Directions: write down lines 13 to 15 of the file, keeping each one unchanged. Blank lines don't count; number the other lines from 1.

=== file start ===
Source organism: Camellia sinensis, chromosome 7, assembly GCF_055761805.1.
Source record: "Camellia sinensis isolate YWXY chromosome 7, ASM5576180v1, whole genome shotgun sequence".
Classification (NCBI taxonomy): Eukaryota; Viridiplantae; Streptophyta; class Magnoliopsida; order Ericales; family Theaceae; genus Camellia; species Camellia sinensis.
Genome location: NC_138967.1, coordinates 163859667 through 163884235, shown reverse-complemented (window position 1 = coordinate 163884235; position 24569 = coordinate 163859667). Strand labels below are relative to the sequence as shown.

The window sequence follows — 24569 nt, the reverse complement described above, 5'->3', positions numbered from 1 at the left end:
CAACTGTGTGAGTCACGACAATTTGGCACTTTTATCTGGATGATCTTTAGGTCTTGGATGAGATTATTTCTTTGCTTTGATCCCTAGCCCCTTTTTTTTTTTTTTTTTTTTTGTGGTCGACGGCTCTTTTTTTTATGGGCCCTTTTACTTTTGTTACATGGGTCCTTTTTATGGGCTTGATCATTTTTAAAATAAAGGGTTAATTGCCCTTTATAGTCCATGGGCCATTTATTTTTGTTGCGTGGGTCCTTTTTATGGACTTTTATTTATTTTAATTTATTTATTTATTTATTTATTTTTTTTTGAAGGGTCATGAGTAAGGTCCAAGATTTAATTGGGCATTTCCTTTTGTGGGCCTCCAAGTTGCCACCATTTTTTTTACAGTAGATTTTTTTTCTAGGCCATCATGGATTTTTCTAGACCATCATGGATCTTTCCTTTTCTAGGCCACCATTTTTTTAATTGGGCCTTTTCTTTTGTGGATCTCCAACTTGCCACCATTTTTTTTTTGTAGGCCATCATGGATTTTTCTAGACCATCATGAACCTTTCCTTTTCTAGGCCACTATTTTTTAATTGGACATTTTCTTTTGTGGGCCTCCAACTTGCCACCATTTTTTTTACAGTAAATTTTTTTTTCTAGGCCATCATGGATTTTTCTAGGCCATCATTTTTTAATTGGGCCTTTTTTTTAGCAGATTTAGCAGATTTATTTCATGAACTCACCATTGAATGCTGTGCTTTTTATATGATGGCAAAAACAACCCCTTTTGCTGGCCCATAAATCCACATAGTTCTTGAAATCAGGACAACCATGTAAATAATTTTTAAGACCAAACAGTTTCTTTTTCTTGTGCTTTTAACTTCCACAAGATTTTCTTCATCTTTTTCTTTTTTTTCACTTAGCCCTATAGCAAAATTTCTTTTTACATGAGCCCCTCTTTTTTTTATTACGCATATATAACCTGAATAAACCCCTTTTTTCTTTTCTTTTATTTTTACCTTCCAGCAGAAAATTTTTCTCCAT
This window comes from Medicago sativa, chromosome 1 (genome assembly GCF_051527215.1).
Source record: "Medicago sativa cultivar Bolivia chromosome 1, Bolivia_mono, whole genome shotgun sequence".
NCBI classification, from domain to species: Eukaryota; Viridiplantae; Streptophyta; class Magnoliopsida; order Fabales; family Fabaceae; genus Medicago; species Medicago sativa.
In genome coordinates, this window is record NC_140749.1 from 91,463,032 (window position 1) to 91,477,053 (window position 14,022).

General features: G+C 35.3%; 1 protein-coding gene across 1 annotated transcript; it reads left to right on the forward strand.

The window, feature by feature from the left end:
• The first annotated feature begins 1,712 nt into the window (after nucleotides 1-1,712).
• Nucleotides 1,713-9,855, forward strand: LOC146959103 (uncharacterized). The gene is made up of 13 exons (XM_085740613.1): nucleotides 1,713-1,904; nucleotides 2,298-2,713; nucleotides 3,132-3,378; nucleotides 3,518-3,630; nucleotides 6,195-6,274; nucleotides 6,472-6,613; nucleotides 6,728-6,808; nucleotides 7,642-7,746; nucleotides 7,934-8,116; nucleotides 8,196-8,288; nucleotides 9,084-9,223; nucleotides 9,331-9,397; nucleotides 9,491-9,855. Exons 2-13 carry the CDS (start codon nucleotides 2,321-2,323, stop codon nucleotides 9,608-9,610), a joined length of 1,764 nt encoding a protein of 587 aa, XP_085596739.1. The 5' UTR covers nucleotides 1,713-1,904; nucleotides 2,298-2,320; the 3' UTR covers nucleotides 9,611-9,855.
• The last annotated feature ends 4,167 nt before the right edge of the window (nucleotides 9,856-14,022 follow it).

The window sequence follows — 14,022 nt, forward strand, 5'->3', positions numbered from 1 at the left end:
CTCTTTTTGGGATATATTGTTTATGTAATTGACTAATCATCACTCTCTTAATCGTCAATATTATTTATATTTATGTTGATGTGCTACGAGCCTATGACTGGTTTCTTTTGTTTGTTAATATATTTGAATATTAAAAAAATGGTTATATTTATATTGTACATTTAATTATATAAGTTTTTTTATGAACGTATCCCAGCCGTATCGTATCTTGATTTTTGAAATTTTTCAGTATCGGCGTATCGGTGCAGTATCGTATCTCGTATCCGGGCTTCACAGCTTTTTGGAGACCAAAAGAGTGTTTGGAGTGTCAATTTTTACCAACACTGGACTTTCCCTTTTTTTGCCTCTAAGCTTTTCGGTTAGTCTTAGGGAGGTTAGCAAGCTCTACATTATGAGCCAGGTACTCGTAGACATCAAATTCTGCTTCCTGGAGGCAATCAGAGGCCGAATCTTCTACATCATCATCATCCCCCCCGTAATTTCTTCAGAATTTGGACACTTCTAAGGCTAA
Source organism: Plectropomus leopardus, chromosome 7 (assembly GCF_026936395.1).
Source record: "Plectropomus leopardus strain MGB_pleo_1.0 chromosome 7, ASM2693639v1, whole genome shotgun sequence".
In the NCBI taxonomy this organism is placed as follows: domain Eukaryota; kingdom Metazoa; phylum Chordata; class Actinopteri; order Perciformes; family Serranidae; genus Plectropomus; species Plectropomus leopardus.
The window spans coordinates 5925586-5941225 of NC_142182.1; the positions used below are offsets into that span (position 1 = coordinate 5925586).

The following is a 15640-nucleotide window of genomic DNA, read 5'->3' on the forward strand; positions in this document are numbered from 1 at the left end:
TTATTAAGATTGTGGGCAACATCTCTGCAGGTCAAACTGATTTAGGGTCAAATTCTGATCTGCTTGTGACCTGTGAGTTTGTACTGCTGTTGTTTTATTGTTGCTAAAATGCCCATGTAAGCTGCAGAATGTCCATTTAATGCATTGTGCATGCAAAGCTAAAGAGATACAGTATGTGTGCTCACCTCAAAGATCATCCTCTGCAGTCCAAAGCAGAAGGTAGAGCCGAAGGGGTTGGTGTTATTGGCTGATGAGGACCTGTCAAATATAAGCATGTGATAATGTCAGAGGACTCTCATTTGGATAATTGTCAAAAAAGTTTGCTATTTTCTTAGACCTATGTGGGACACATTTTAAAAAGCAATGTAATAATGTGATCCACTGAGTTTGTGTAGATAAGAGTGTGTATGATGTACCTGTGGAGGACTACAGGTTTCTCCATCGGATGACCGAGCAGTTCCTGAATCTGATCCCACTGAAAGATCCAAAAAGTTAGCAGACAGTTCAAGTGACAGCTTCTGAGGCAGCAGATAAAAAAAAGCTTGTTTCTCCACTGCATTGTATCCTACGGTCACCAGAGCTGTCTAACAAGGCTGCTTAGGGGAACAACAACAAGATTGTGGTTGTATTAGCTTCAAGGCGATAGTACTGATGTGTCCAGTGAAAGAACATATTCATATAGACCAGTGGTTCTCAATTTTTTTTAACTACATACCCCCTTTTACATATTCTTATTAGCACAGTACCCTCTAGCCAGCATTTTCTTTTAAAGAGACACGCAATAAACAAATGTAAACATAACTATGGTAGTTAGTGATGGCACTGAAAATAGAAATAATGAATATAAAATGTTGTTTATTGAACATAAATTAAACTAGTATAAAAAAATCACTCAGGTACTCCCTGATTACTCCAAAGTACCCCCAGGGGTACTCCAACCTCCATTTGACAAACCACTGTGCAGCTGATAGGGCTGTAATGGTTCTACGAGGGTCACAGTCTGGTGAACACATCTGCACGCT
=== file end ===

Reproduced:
• The first annotated feature begins 1,712 nt into the window (after nucleotides 1-1,712).
• Nucleotides 1,713-9,855, forward strand: LOC146959103 (uncharacterized). The gene is made up of 13 exons (XM_085740613.1): nucleotides 1,713-1,904; nucleotides 2,298-2,713; nucleotides 3,132-3,378; nucleotides 3,518-3,630; nucleotides 6,195-6,274; nucleotides 6,472-6,613; nucleotides 6,728-6,808; nucleotides 7,642-7,746; nucleotides 7,934-8,116; nucleotides 8,196-8,288; nucleotides 9,084-9,223; nucleotides 9,331-9,397; nucleotides 9,491-9,855. Exons 2-13 carry the CDS (start codon nucleotides 2,321-2,323, stop codon nucleotides 9,608-9,610), a joined length of 1,764 nt encoding a protein of 587 aa, XP_085596739.1. The 5' UTR covers nucleotides 1,713-1,904; nucleotides 2,298-2,320; the 3' UTR covers nucleotides 9,611-9,855.
• The last annotated feature ends 4,167 nt before the right edge of the window (nucleotides 9,856-14,022 follow it).